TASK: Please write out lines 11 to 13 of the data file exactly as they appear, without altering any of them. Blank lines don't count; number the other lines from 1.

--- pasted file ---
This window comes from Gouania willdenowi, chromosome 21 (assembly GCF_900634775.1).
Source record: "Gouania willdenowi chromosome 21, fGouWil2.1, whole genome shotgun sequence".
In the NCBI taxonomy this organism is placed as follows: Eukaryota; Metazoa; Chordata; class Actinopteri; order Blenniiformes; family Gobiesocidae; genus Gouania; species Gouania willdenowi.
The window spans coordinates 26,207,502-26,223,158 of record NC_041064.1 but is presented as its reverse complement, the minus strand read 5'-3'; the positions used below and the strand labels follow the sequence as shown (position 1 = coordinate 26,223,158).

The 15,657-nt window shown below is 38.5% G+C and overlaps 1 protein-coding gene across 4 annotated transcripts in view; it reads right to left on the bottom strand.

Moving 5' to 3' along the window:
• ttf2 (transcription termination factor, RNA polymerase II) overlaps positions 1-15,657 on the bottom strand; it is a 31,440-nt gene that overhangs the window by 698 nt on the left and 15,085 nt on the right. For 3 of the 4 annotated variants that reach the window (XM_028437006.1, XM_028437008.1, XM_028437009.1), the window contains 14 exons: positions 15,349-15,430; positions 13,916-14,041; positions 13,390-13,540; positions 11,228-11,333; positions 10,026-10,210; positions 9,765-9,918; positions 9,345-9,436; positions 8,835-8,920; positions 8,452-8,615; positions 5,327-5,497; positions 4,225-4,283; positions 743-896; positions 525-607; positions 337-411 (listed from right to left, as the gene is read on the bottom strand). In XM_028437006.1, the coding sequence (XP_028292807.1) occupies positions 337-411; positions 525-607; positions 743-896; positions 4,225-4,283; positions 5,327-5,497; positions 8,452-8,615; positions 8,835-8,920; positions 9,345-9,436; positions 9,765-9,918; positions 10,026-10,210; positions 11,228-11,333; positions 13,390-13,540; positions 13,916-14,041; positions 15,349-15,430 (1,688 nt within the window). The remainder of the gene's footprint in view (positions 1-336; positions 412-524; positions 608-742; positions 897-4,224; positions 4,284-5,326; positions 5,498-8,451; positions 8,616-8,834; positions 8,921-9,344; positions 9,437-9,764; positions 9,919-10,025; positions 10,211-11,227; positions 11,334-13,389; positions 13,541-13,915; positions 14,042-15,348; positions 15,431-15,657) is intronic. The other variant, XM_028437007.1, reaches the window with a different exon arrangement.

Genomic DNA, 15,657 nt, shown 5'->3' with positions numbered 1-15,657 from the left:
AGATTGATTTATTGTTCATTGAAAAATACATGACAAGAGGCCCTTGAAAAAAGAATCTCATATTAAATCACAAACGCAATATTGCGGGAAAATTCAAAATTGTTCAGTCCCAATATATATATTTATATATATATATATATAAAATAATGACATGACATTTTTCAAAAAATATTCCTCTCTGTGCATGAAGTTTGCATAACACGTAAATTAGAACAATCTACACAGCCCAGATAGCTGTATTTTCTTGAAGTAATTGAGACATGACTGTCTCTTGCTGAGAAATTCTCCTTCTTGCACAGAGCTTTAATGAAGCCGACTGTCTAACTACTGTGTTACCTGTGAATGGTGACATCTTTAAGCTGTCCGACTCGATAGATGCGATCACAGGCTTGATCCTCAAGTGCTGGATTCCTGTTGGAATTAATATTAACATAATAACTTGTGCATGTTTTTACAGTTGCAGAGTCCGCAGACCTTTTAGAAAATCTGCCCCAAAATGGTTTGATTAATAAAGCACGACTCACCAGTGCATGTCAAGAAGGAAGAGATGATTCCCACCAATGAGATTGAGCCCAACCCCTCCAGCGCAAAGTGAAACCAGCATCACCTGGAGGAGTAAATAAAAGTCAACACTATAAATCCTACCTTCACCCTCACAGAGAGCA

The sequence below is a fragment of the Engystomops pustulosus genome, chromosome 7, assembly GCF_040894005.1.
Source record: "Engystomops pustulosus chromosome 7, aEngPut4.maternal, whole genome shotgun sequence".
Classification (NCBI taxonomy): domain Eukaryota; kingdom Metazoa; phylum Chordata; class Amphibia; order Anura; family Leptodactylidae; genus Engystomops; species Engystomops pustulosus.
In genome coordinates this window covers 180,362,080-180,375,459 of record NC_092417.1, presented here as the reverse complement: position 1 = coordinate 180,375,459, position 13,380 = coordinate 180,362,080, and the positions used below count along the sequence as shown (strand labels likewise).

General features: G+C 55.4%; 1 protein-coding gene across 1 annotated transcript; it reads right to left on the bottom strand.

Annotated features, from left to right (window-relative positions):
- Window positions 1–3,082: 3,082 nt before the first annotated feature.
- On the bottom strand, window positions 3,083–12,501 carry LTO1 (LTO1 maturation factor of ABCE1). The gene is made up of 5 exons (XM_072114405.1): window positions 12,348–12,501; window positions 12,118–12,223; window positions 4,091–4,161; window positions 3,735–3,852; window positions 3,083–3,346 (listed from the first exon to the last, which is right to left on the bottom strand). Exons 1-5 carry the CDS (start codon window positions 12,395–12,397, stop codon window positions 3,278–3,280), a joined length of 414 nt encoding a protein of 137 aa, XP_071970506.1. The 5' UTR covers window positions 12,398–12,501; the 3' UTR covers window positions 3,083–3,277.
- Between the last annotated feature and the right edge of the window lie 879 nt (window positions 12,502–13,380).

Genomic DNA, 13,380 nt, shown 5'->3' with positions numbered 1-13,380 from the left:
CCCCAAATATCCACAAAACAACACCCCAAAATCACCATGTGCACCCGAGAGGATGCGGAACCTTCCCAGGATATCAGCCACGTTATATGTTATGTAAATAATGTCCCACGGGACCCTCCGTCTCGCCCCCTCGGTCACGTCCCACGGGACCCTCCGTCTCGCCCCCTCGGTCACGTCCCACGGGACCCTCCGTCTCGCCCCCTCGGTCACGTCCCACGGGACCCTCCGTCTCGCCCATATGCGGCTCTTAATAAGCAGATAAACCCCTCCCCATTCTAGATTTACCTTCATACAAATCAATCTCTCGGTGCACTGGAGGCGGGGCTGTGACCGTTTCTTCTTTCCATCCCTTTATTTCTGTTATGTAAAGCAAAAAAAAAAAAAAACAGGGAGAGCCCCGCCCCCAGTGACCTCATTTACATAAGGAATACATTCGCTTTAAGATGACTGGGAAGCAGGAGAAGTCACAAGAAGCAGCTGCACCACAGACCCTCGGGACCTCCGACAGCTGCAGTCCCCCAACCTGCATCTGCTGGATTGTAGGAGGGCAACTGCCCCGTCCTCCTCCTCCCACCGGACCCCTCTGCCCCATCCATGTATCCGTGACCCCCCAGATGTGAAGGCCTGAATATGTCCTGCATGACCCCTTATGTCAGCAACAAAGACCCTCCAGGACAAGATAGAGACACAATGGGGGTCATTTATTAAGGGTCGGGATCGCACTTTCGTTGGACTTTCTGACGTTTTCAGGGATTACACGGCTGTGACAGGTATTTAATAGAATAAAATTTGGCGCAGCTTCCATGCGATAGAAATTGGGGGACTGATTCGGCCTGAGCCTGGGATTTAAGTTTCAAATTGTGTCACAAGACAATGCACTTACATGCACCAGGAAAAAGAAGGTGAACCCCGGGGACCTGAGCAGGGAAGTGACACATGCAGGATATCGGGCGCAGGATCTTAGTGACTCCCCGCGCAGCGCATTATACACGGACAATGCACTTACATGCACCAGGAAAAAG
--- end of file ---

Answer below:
Source record: "Engystomops pustulosus chromosome 7, aEngPut4.maternal, whole genome shotgun sequence".
Classification (NCBI taxonomy): domain Eukaryota; kingdom Metazoa; phylum Chordata; class Amphibia; order Anura; family Leptodactylidae; genus Engystomops; species Engystomops pustulosus.
In genome coordinates this window covers 180,362,080-180,375,459 of record NC_092417.1, presented here as the reverse complement: position 1 = coordinate 180,375,459, position 13,380 = coordinate 180,362,080, and the positions used below count along the sequence as shown (strand labels likewise).